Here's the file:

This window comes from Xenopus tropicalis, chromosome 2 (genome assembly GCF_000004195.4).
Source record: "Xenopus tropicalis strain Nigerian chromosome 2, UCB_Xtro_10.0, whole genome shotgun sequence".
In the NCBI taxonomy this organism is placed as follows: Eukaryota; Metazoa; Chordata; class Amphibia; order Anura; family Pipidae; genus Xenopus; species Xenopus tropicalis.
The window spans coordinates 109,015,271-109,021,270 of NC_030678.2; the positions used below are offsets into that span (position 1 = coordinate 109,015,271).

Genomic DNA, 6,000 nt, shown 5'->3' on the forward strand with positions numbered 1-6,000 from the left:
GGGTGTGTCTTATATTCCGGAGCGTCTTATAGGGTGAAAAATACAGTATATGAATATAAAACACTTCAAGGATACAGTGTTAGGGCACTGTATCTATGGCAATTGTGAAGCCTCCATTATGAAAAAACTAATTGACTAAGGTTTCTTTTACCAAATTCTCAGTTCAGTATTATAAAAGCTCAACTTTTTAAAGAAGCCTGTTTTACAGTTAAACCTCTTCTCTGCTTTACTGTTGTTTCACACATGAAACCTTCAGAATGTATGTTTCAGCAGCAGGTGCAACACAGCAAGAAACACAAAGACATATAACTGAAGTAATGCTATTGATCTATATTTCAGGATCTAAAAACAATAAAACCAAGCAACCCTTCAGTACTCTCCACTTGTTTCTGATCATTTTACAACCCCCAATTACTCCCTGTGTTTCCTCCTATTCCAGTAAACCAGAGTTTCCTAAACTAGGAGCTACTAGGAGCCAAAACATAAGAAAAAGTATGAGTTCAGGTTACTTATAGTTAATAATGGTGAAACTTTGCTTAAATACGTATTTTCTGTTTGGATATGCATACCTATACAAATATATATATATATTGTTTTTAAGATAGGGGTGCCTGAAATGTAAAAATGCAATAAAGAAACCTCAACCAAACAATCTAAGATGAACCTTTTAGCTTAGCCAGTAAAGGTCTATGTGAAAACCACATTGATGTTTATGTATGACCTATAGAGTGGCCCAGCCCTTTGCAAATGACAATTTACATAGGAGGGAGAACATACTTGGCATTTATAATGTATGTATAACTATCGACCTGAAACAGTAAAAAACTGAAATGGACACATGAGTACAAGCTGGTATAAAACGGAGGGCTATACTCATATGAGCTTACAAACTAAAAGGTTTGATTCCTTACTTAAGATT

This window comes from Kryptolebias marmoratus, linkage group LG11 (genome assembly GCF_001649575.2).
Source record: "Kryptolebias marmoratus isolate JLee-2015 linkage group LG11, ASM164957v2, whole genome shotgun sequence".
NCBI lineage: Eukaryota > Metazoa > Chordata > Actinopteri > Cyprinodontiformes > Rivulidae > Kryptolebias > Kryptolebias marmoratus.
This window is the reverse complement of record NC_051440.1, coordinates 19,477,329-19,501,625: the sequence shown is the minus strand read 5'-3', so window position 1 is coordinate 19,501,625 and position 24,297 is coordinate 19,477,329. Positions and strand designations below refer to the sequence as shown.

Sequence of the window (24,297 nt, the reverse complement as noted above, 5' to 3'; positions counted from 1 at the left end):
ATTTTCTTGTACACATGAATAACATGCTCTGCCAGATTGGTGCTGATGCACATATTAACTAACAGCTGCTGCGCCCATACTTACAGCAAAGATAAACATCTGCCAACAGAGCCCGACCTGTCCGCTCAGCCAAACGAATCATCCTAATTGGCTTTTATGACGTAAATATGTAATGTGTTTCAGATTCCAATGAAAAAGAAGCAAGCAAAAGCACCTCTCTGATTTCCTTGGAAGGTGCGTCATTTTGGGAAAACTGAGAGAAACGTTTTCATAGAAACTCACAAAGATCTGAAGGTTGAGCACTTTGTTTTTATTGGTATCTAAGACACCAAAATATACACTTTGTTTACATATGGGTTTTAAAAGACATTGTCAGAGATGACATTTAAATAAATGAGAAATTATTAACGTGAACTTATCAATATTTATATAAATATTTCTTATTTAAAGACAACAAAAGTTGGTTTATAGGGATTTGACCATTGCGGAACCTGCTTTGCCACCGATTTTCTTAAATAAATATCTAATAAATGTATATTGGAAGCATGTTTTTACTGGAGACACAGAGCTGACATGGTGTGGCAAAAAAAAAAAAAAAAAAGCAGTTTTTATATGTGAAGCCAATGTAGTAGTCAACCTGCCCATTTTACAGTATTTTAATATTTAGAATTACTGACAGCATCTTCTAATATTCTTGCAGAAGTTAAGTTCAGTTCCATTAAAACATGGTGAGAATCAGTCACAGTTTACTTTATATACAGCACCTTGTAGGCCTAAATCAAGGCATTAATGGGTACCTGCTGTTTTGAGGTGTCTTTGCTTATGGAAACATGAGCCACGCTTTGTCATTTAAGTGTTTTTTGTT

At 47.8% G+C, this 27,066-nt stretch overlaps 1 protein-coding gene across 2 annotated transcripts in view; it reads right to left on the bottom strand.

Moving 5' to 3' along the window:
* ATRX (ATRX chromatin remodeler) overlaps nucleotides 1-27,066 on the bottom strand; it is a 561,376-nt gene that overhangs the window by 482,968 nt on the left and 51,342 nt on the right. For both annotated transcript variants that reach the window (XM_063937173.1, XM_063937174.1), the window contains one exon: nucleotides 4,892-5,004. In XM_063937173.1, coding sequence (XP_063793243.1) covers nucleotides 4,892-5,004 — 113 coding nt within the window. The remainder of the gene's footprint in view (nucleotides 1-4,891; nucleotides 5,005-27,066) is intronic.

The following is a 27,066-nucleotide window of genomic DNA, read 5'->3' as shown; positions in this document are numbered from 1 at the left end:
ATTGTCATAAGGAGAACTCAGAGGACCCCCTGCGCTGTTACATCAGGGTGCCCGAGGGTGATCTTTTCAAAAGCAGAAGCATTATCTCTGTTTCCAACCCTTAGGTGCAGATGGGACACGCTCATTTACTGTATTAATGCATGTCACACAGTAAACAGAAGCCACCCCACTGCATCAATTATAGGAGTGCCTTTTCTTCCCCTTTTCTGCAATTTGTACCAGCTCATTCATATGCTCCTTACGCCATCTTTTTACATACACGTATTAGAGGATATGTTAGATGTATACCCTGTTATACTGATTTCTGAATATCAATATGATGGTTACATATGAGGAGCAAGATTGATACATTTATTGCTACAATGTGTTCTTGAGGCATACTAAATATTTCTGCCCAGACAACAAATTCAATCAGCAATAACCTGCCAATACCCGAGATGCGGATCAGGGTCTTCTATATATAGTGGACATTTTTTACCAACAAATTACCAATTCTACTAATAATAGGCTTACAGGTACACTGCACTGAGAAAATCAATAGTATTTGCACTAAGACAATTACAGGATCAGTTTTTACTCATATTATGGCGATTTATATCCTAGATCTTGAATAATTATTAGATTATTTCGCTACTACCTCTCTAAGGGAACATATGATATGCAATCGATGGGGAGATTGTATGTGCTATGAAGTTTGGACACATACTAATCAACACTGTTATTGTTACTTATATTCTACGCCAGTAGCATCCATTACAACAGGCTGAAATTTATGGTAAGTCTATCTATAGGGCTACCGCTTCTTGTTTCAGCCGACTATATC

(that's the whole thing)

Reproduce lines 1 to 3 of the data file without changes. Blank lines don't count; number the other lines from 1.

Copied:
This window comes from Xenopus tropicalis, chromosome 2 (genome assembly GCF_000004195.4).
Source record: "Xenopus tropicalis strain Nigerian chromosome 2, UCB_Xtro_10.0, whole genome shotgun sequence".
In the NCBI taxonomy this organism is placed as follows: Eukaryota; Metazoa; Chordata; class Amphibia; order Anura; family Pipidae; genus Xenopus; species Xenopus tropicalis.